Sunday, January 29, 2012

Reading Roundup!

I've been reading up a storm since the beginning of the month.  Here are my reactions to what I've read so far:
 Book #1

Savage Run (Joe Pickett, #2)Savage Run by C.J. Box
My rating: 4 of 5 stars

This was a page-turner.  Joe Pickett once again raises the hackles of his superiors when he tries to charge an influential rancher with poaching.  At the same time, Stewie Woods, the head of a militant environmentalist group, is apparently murdered in a freak explosion.  A series of freak accidents kill other environmental leaders.  Things come to a head when Joe discovers that his wife once dated Stewie, and that perhaps he's not really dead.

This is the second in the Joe Pickett series.  I enjoyed the descriptions of the mountains, and the fast pace of the plot, kept me glued to the book.

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Book #2

My rating: 4 of 5 stars
Dorothy Woodruff and Rosamond Underwood graduated from Smith College in the early years of the 20th century, and after a yearlong Grand Tour of Europe, returned home ready for more adventure.  The two women are hired as schoolteachers in a rural school in northwestern Colorado.  This fascinating book recounts that particular adventure.  I am fascinated by the time period of our history - the opening years of the century just prior to WWI.  Although the east coast of the US has long been established, our west is still largely unsettled.  Life is hard, but the 2 women meet it head-on with great enthusiasm.  It was also interesting to read about teaching a century ago.  Communities showed their appreciation for education and for teachers in very concrete ways, and those who taught were held in great esteem. As is still true today, teaching was not easy, and it consumed a great deal of the teacher's personal time - not just in lesson-planning and grading, but also with involvement in their students' lives.

This isn't a very long book.  The acknowledgments, notes, and bibiliography are almost as long as the narrative!  It is well-researched by Dorothy's granddaughter, and it's also a loving tribute to both women.

Book #3

This one I listened to rather than read, but I'm counting it!

My rating: 4 of 5 stars
This was one of the most chilling books I've encountered in a very long time.  Experiencing it as an audio book was also an interesting experience.  I think in some ways, it added to the creepiness.  Eleven-year old Dillon Raines, also known as Butcher Boy, is sentenced to the Drummond Youth Center after his conviction for murdering his parents and baby sister with an ax.  He has no recollection of the the night other than terror, and he battles to keep his sanity as he comes to grip with the horrific crime.  Pollyanne Deschamps, growing up in a trailer park in Mississipi, runs away from home at 15 and winds up in New Orleans.  Many years later, she meets a fascinating man, Marshall Marshand, and they eventually marry.  However Marshall is surrounded by mystery, and he has an almost suffocating relationship with his older brother Danny.  Almost from the start of their marriage, Marshall begins to act oddly, and Polly begins to suspect that her husband isn't who he claims to be.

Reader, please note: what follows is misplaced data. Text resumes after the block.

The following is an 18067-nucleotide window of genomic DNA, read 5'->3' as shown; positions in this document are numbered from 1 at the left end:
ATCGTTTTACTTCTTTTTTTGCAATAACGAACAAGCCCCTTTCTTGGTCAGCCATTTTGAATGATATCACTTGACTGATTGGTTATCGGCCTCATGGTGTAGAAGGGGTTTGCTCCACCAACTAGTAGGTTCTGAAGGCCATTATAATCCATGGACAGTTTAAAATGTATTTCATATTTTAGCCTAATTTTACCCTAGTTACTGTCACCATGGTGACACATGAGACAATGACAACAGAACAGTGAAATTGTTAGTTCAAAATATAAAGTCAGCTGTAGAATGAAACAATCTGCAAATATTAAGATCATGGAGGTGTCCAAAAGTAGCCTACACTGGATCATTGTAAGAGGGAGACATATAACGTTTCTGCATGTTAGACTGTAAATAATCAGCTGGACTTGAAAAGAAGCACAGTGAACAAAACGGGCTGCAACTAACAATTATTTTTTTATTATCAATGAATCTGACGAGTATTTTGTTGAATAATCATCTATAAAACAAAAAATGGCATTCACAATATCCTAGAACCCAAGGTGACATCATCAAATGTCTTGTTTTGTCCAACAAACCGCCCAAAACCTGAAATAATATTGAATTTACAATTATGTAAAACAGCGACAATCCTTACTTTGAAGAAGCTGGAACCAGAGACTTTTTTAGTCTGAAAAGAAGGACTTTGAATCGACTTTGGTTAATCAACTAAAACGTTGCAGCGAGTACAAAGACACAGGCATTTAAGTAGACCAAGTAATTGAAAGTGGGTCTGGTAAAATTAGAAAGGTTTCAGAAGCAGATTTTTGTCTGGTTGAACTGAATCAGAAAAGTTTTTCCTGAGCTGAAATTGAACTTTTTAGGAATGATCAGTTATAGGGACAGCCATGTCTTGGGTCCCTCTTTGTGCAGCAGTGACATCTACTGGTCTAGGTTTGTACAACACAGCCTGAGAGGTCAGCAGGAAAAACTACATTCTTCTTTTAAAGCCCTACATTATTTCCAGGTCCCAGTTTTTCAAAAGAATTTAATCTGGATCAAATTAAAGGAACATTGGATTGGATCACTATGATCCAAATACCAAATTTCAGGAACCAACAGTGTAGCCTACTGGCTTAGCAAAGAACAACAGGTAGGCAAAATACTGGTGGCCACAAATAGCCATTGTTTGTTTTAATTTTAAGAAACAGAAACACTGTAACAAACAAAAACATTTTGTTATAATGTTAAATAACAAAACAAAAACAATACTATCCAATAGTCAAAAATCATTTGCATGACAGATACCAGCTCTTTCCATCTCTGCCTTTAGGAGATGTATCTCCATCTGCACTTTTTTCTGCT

I've read a lot of other Nevada Barr books (Anna Pigeon series) and this standalone novel is a total departure from her usual storytelling.  The reader kept me glued to my computer all Sunday afternoon so that I could finish listening to it!

Book #4
My rating: 4 of 5 stars
Fast-moving, creepy, suspenseful, scary, kept-me-on-the-edge-of-my-seat kind of book!  This is the first "Jane Rizzoli/Maura Isles" book in a series that has become a TV program.  I picked it up because I've been watching and enjoying the show on TV and wanted to see where it came from.  Although it's been billed as a "Rizzoli and Isles" novel, Maura Isles doesn't appear in it at all.  That doesn't matter.  Rizzoli is a Boston homicide detective, the first female detective in the department.  She carries a huge chip on her shoulder because of this and because of family history.  The detectives are investigating a gruesome series of murders which may be connected to a presumed-solved case in Atlanta, Georgia.  During the course of the investigation, a mutual respect between Rizzoli and another detective has been growing, but that is completely shattered when Rizzoli makes a questionable shooting.  Because Tess Gerritsen, the author, is a physician, the medical details are graphic and accurate.  If you're a squeamish sort, you might choose to skim or skip some of them!  I find the TV Jane Rizzoli softer and gentler than the original, and easier to like.  But the grittiness is what makes the book work.  I've already started the 2nd book, The Apprentice.

Book #5

My rating: 4 of 5 stars
I'm not sure why I like this so much.  It's gritty, depressing, and Jane Rizzoli isn't the most likable protagonist.  In this second installment, Jane has physically recovered from the injuries inflicted by Warren Hoyt known The Surgeon, a serial killer.  Now a copycat killer seems to have emerged.  Because she hasn't yet dealt with the emotional damage, the case becomes a mental battle.  And then Warren Hoyt escapes from prison and teams up with the killer.  This is a tense, fast-moving story and it doesn't leave much to the imagination.  

Book #6

My rating: 2 of 5 stars